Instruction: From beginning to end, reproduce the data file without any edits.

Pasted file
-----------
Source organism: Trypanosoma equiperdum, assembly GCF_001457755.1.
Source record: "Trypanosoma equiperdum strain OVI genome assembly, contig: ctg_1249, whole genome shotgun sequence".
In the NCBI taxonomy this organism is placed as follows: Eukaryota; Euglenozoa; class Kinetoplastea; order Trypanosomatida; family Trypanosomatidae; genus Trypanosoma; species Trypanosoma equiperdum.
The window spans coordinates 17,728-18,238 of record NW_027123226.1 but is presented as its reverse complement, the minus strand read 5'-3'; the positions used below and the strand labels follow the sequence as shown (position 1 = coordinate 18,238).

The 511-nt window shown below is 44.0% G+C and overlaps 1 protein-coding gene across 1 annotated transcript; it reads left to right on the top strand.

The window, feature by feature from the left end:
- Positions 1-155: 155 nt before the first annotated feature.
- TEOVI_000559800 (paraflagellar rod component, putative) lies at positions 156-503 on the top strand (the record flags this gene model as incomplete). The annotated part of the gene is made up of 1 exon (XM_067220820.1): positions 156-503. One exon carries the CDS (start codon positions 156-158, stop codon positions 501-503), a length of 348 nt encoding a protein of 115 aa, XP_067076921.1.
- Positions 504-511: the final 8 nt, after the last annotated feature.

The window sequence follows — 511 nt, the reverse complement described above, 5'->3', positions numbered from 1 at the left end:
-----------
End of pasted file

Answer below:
Source organism: Trypanosoma equiperdum, assembly GCF_001457755.1.
Source record: "Trypanosoma equiperdum strain OVI genome assembly, contig: ctg_1249, whole genome shotgun sequence".
In the NCBI taxonomy this organism is placed as follows: Eukaryota; Euglenozoa; class Kinetoplastea; order Trypanosomatida; family Trypanosomatidae; genus Trypanosoma; species Trypanosoma equiperdum.
The window spans coordinates 17,728-18,238 of record NW_027123226.1 but is presented as its reverse complement, the minus strand read 5'-3'; the positions used below and the strand labels follow the sequence as shown (position 1 = coordinate 18,238).

The 511-nt window shown below is 44.0% G+C and overlaps 1 protein-coding gene across 1 annotated transcript; it reads left to right on the top strand.

The window, feature by feature from the left end:
- Positions 1-155: 155 nt before the first annotated feature.
- TEOVI_000559800 (paraflagellar rod component, putative) lies at positions 156-503 on the top strand (the record flags this gene model as incomplete). The annotated part of the gene is made up of 1 exon (XM_067220820.1): positions 156-503. One exon carries the CDS (start codon positions 156-158, stop codon positions 501-503), a length of 348 nt encoding a protein of 115 aa, XP_067076921.1.
- Positions 504-511: the final 8 nt, after the last annotated feature.

The window sequence follows — 511 nt, the reverse complement described above, 5'->3', positions numbered from 1 at the left end: